My bus ride out of Delphi went flawlessly. We descended the slopes of Mt. Parnassus to a small town near the north shore of the Corinthian Sea where the first bus left me on a dusty street corner with several other passengers. About an hour later I was on another bus following the winding, scenic road west along the coast. Eventually we crossed a huge suspension bridge that gracefully joined Northern Greece and the Peloponnesian Peninsula with a gleaming white arc of steel, cables and asphalt. My bus dropped me off in the port town of Patra. I had no map, but the bus had been following the train tracks ever since we crossed over the bridge, so I knew which direction the train station wasn’t in. My educated guess led me straight to the station where I bought a ticket to Pyrgos. I sat and watched the comings and goings of the shipping traffic at the adjacent port as I waited for my train. The sun was already setting by the time we pulled out of Patra, which didn’t bode well for my plans of reaching Olympia that day – I had been told that it would be difficult to do before I left Delphi, so I wasn’t all that disappointed. I was staring out of my window when the last hints of the passing landscape disappeared in darkness leaving a near perfect mirror in its place. Since I didn’t want to stare at the reflection of the person sitting across from me, I took out my new book and started reading. The clackity-clack of the big wheels on the steel rails remained my only connection to reality as I lost myself in the story of the misunderstood ‘monster’ created in a fit of mad genius by Dr. Frankenstein.
Dinnertime had come and gone by the time the train came to a stop in Pyrgos. I had planned ahead and I had plenty of food to tide me over until morning, so I went straight to the ticket counter to buy my ticket to Olympia. In broken English, the woman at the counter let me know that the next train to Olympia was at eight in the morning – As suspected, I was going to have to spend the night in Pyrgos! I hoisted my backpack and set off in search of a place to stay and a proper dinner. Finding hotels ended up not being a problem, there were several within walking distance of the station. What was a problem, though, was finding a room in one of the hotels – Every one of them was full! I had a similar problem finding food. All of the restaurants were closed and none of the stores had anything better than what I already had in my bag. Defeated, I walked back down the dark street to the station, took a seat on a bench on the platform and watched the comings and goings of the trains. Eventually the last of the passengers disappeared and the schedule indicated that the next train wasn’t until early the next morning. I was alone.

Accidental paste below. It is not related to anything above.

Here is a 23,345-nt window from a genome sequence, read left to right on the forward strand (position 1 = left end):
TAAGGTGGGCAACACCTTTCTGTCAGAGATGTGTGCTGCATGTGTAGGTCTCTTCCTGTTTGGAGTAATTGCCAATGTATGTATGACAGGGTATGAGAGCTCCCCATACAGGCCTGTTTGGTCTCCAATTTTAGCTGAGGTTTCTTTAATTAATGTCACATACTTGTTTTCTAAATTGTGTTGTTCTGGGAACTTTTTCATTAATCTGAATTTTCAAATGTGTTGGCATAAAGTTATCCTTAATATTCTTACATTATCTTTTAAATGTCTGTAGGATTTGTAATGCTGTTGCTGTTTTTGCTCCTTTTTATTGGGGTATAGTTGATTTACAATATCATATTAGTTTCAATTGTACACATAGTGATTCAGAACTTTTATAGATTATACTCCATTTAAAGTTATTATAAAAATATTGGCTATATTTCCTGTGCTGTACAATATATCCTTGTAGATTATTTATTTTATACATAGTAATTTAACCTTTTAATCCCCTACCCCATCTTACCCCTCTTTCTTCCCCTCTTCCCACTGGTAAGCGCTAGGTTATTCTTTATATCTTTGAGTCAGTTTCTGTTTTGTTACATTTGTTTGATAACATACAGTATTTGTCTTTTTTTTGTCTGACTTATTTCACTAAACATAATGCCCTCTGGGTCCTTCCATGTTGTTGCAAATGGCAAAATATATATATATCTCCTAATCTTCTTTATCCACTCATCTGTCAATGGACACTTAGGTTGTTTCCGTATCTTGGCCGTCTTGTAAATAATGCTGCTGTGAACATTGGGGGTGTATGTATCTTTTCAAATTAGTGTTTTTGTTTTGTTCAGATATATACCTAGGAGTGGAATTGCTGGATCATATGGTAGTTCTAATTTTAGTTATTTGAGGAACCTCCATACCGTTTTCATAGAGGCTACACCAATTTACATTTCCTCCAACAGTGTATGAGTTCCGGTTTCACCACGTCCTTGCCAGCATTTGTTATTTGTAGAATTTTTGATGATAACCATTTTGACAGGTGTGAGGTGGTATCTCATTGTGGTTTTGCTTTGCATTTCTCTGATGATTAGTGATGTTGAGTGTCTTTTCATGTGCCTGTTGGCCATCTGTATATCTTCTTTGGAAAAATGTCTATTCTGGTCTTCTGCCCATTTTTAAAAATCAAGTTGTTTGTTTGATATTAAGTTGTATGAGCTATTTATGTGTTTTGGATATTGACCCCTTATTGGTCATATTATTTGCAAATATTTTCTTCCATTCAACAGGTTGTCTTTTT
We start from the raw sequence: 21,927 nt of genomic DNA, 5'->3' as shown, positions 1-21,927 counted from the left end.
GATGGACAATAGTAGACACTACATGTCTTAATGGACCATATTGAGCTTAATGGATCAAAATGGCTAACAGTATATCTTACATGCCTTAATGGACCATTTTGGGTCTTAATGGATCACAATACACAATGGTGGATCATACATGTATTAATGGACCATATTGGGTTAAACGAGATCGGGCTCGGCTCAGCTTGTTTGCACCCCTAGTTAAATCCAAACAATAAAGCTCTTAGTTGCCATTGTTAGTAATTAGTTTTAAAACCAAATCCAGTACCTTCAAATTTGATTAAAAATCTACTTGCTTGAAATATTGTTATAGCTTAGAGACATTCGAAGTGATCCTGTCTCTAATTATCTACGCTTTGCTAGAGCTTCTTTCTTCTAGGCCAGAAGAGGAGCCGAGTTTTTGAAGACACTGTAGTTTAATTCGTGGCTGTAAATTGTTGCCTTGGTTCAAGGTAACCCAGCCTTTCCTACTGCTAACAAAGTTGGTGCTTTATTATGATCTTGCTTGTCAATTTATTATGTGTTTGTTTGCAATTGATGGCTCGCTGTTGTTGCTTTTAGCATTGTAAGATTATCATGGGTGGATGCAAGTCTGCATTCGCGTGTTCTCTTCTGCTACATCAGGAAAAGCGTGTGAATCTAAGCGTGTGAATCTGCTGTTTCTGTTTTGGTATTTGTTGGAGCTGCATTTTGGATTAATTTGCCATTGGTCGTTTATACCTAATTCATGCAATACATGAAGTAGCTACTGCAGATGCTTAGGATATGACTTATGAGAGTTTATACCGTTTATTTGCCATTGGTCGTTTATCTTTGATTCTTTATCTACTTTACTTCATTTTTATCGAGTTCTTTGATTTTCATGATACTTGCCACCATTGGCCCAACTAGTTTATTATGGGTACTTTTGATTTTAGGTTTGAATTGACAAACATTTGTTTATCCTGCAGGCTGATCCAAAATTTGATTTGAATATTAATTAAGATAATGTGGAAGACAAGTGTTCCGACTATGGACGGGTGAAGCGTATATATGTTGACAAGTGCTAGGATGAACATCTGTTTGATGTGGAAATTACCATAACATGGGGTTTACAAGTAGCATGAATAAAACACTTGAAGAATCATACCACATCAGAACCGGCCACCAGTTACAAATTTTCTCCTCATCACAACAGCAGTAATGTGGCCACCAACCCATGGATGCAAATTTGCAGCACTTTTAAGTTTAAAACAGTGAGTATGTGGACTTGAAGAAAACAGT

It was a scene right out of the movies: There was a deserted, dimly lit platform with a big clock that seemed to be moving ever so slightly backwards. Several sets of steel rails disappeared into the darkness at either end of the station, a slight bluish-white light reflected off of them interrupting the night. Across from where I was sitting there were several derelict train cars that looked as if they had been sitting there for years, some were decorated in the latest graffiti fashions and all of them had dark, lifeless windows. There was an old rundown industrial building clad in rusty tin sheets and sitting in darkness except for a tiny light near one of the doors. The only thing missing from the scene was steam rising up out of the exhaust of a slowly passing freight train. I felt like I was the only actor in the movie, but the problem was that most of the times I remembered seeing scenes like that in the movies, bad things were happening to the people involved. Eventually the chill of the night and the big, slow motion clock that was mocking me from its wall fixture above me forced me to go into the waiting lounge of the terminal. The doors to the street were locked and there was a nice bench that I could almost stretch out on, so I laid down and tried to get some rest. I slept fitfully, waking at every hint of motion or sound. Once I woke to find the night watchman quietly turning off the lights in the room. When he noticed I had woken he smiled and said something that I didn’t understand in a friendly tone and then left the room, closing the door to the platform, which had been chained open until then, to keep out the cold. So it went for my night in Pyrgos, but somehow I managed to get a few hours of sleep.